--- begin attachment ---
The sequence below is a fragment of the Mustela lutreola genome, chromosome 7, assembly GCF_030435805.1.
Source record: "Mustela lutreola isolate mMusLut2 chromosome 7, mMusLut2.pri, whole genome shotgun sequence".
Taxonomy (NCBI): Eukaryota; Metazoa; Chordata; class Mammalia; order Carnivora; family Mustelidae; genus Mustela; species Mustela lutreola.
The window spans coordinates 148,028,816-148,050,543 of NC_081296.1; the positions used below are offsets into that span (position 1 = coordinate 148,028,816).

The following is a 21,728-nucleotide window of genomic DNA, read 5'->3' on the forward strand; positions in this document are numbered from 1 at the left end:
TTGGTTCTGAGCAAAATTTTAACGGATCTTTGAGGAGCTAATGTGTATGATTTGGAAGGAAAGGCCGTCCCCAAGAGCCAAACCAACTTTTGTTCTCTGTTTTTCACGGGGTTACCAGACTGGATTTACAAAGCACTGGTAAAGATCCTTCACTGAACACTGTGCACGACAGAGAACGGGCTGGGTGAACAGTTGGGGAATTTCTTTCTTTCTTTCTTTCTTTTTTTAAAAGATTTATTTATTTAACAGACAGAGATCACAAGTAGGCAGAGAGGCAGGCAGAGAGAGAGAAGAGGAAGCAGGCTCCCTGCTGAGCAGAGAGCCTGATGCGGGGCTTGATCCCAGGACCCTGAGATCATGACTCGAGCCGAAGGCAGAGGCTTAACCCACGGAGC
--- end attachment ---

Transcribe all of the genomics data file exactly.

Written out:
The sequence below is a fragment of the Mustela lutreola genome, chromosome 7, assembly GCF_030435805.1.
Source record: "Mustela lutreola isolate mMusLut2 chromosome 7, mMusLut2.pri, whole genome shotgun sequence".
Taxonomy (NCBI): Eukaryota; Metazoa; Chordata; class Mammalia; order Carnivora; family Mustelidae; genus Mustela; species Mustela lutreola.
The window spans coordinates 148,028,816-148,050,543 of NC_081296.1; the positions used below are offsets into that span (position 1 = coordinate 148,028,816).

The following is a 21,728-nucleotide window of genomic DNA, read 5'->3' on the forward strand; positions in this document are numbered from 1 at the left end:
TTGGTTCTGAGCAAAATTTTAACGGATCTTTGAGGAGCTAATGTGTATGATTTGGAAGGAAAGGCCGTCCCCAAGAGCCAAACCAACTTTTGTTCTCTGTTTTTCACGGGGTTACCAGACTGGATTTACAAAGCACTGGTAAAGATCCTTCACTGAACACTGTGCACGACAGAGAACGGGCTGGGTGAACAGTTGGGGAATTTCTTTCTTTCTTTCTTTCTTTTTTTAAAAGATTTATTTATTTAACAGACAGAGATCACAAGTAGGCAGAGAGGCAGGCAGAGAGAGAGAAGAGGAAGCAGGCTCCCTGCTGAGCAGAGAGCCTGATGCGGGGCTTGATCCCAGGACCCTGAGATCATGACTCGAGCCGAAGGCAGAGGCTTAACCCACGGAGC